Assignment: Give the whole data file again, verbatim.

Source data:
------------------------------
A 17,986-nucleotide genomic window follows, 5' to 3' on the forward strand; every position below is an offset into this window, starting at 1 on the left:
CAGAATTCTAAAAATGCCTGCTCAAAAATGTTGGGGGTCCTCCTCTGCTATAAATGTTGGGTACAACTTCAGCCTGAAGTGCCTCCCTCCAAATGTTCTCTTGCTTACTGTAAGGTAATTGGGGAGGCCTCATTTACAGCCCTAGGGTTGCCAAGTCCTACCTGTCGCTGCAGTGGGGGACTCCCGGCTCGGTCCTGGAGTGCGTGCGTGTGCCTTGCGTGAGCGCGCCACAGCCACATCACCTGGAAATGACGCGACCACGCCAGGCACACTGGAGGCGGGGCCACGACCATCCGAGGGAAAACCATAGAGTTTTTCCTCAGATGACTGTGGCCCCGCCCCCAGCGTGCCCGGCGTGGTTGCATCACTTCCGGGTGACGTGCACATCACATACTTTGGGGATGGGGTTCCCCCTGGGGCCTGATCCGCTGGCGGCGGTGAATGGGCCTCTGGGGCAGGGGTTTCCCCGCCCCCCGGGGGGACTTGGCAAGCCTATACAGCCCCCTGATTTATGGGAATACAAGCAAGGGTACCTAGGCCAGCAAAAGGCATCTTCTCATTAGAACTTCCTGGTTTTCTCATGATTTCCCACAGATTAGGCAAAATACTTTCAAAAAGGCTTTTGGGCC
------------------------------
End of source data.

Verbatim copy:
A 17,986-nucleotide genomic window follows, 5' to 3' on the forward strand; every position below is an offset into this window, starting at 1 on the left:
CAGAATTCTAAAAATGCCTGCTCAAAAATGTTGGGGGTCCTCCTCTGCTATAAATGTTGGGTACAACTTCAGCCTGAAGTGCCTCCCTCCAAATGTTCTCTTGCTTACTGTAAGGTAATTGGGGAGGCCTCATTTACAGCCCTAGGGTTGCCAAGTCCTACCTGTCGCTGCAGTGGGGGACTCCCGGCTCGGTCCTGGAGTGCGTGCGTGTGCCTTGCGTGAGCGCGCCACAGCCACATCACCTGGAAATGACGCGACCACGCCAGGCACACTGGAGGCGGGGCCACGACCATCCGAGGGAAAACCATAGAGTTTTTCCTCAGATGACTGTGGCCCCGCCCCCAGCGTGCCCGGCGTGGTTGCATCACTTCCGGGTGACGTGCACATCACATACTTTGGGGATGGGGTTCCCCCTGGGGCCTGATCCGCTGGCGGCGGTGAATGGGCCTCTGGGGCAGGGGTTTCCCCGCCCCCCGGGGGGACTTGGCAAGCCTATACAGCCCCCTGATTTATGGGAATACAAGCAAGGGTACCTAGGCCAGCAAAAGGCATCTTCTCATTAGAACTTCCTGGTTTTCTCATGATTTCCCACAGATTAGGCAAAATACTTTCAAAAAGGCTTTTGGGCC